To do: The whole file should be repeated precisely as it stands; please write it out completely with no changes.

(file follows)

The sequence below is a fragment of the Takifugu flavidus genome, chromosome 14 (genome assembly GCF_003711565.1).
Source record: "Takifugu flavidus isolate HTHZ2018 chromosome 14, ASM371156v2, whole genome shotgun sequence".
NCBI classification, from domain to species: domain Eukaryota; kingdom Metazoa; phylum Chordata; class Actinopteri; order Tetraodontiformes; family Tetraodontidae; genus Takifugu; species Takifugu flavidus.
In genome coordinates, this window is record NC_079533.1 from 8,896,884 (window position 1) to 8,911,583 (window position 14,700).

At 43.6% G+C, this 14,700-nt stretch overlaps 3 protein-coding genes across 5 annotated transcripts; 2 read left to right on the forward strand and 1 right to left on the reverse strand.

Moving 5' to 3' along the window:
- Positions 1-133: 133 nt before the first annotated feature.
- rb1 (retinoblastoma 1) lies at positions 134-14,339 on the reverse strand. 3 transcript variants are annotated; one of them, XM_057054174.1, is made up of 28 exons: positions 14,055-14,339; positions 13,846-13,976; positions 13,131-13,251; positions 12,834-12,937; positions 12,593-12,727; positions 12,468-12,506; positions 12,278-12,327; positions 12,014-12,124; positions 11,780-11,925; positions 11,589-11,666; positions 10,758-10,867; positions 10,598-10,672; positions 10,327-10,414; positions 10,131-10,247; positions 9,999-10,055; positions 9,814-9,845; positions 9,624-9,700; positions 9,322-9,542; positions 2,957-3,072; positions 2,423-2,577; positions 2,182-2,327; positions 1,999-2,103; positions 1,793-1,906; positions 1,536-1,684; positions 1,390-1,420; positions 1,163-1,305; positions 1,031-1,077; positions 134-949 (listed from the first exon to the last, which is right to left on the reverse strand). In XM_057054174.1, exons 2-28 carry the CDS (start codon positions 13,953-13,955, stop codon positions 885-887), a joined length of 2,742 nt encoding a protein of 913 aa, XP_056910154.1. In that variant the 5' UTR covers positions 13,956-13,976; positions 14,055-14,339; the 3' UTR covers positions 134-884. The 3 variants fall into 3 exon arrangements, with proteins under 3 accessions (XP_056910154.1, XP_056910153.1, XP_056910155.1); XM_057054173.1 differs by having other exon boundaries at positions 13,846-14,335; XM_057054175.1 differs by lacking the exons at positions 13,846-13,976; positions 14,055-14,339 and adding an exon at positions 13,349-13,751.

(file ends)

The sequence below is a fragment of the Takifugu flavidus genome, chromosome 14 (genome assembly GCF_003711565.1).
Source record: "Takifugu flavidus isolate HTHZ2018 chromosome 14, ASM371156v2, whole genome shotgun sequence".
NCBI classification, from domain to species: domain Eukaryota; kingdom Metazoa; phylum Chordata; class Actinopteri; order Tetraodontiformes; family Tetraodontidae; genus Takifugu; species Takifugu flavidus.
In genome coordinates, this window is record NC_079533.1 from 8,896,884 (window position 1) to 8,911,583 (window position 14,700).

At 43.6% G+C, this 14,700-nt stretch overlaps 3 protein-coding genes across 5 annotated transcripts; 2 read left to right on the forward strand and 1 right to left on the reverse strand.

Moving 5' to 3' along the window:
- Positions 1-133: 133 nt before the first annotated feature.
- rb1 (retinoblastoma 1) lies at positions 134-14,339 on the reverse strand. 3 transcript variants are annotated; one of them, XM_057054174.1, is made up of 28 exons: positions 14,055-14,339; positions 13,846-13,976; positions 13,131-13,251; positions 12,834-12,937; positions 12,593-12,727; positions 12,468-12,506; positions 12,278-12,327; positions 12,014-12,124; positions 11,780-11,925; positions 11,589-11,666; positions 10,758-10,867; positions 10,598-10,672; positions 10,327-10,414; positions 10,131-10,247; positions 9,999-10,055; positions 9,814-9,845; positions 9,624-9,700; positions 9,322-9,542; positions 2,957-3,072; positions 2,423-2,577; positions 2,182-2,327; positions 1,999-2,103; positions 1,793-1,906; positions 1,536-1,684; positions 1,390-1,420; positions 1,163-1,305; positions 1,031-1,077; positions 134-949 (listed from the first exon to the last, which is right to left on the reverse strand). In XM_057054174.1, exons 2-28 carry the CDS (start codon positions 13,953-13,955, stop codon positions 885-887), a joined length of 2,742 nt encoding a protein of 913 aa, XP_056910154.1. In that variant the 5' UTR covers positions 13,956-13,976; positions 14,055-14,339; the 3' UTR covers positions 134-884. The 3 variants fall into 3 exon arrangements, with proteins under 3 accessions (XP_056910154.1, XP_056910153.1, XP_056910155.1); XM_057054173.1 differs by having other exon boundaries at positions 13,846-14,335; XM_057054175.1 differs by lacking the exons at positions 13,846-13,976; positions 14,055-14,339 and adding an exon at positions 13,349-13,751.